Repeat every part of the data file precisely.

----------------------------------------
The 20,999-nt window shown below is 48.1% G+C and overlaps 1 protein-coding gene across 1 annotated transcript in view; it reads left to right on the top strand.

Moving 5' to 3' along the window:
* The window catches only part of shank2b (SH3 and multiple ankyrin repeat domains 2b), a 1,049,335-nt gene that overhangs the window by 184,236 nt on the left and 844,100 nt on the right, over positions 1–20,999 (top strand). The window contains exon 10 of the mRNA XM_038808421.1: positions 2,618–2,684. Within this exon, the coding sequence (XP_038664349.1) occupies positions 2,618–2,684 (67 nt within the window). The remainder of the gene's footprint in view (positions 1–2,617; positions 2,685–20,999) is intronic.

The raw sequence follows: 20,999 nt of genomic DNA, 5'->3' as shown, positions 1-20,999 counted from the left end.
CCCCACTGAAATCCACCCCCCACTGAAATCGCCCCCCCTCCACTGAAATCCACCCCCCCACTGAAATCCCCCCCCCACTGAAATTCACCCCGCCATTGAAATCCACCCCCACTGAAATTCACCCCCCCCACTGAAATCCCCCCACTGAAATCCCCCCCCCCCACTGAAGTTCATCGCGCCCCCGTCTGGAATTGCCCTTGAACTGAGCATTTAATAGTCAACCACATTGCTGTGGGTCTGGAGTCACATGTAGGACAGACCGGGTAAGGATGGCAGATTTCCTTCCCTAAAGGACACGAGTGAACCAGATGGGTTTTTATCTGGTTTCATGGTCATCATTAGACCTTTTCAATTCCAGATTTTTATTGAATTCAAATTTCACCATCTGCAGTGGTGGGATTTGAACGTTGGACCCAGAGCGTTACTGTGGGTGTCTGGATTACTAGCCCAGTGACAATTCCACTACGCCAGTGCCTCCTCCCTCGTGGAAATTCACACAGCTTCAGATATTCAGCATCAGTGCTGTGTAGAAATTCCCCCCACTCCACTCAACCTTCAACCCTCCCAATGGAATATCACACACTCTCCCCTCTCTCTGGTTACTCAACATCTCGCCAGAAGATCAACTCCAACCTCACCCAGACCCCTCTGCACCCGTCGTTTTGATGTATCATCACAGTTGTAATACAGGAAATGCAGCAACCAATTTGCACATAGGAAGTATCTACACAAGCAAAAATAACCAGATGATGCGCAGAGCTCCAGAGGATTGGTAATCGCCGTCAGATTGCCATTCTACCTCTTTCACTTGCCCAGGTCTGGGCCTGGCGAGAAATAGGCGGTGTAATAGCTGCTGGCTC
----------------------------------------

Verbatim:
The 20,999-nt window shown below is 48.1% G+C and overlaps 1 protein-coding gene across 1 annotated transcript in view; it reads left to right on the top strand.

Moving 5' to 3' along the window:
* The window catches only part of shank2b (SH3 and multiple ankyrin repeat domains 2b), a 1,049,335-nt gene that overhangs the window by 184,236 nt on the left and 844,100 nt on the right, over positions 1–20,999 (top strand). The window contains exon 10 of the mRNA XM_038808421.1: positions 2,618–2,684. Within this exon, the coding sequence (XP_038664349.1) occupies positions 2,618–2,684 (67 nt within the window). The remainder of the gene's footprint in view (positions 1–2,617; positions 2,685–20,999) is intronic.

The raw sequence follows: 20,999 nt of genomic DNA, 5'->3' as shown, positions 1-20,999 counted from the left end.
CCCCACTGAAATCCACCCCCCACTGAAATCGCCCCCCCTCCACTGAAATCCACCCCCCCACTGAAATCCCCCCCCCACTGAAATTCACCCCGCCATTGAAATCCACCCCCACTGAAATTCACCCCCCCCACTGAAATCCCCCCACTGAAATCCCCCCCCCCCACTGAAGTTCATCGCGCCCCCGTCTGGAATTGCCCTTGAACTGAGCATTTAATAGTCAACCACATTGCTGTGGGTCTGGAGTCACATGTAGGACAGACCGGGTAAGGATGGCAGATTTCCTTCCCTAAAGGACACGAGTGAACCAGATGGGTTTTTATCTGGTTTCATGGTCATCATTAGACCTTTTCAATTCCAGATTTTTATTGAATTCAAATTTCACCATCTGCAGTGGTGGGATTTGAACGTTGGACCCAGAGCGTTACTGTGGGTGTCTGGATTACTAGCCCAGTGACAATTCCACTACGCCAGTGCCTCCTCCCTCGTGGAAATTCACACAGCTTCAGATATTCAGCATCAGTGCTGTGTAGAAATTCCCCCCACTCCACTCAACCTTCAACCCTCCCAATGGAATATCACACACTCTCCCCTCTCTCTGGTTACTCAACATCTCGCCAGAAGATCAACTCCAACCTCACCCAGACCCCTCTGCACCCGTCGTTTTGATGTATCATCACAGTTGTAATACAGGAAATGCAGCAACCAATTTGCACATAGGAAGTATCTACACAAGCAAAAATAACCAGATGATGCGCAGAGCTCCAGAGGATTGGTAATCGCCGTCAGATTGCCATTCTACCTCTTTCACTTGCCCAGGTCTGGGCCTGGCGAGAAATAGGCGGTGTAATAGCTGCTGGCTC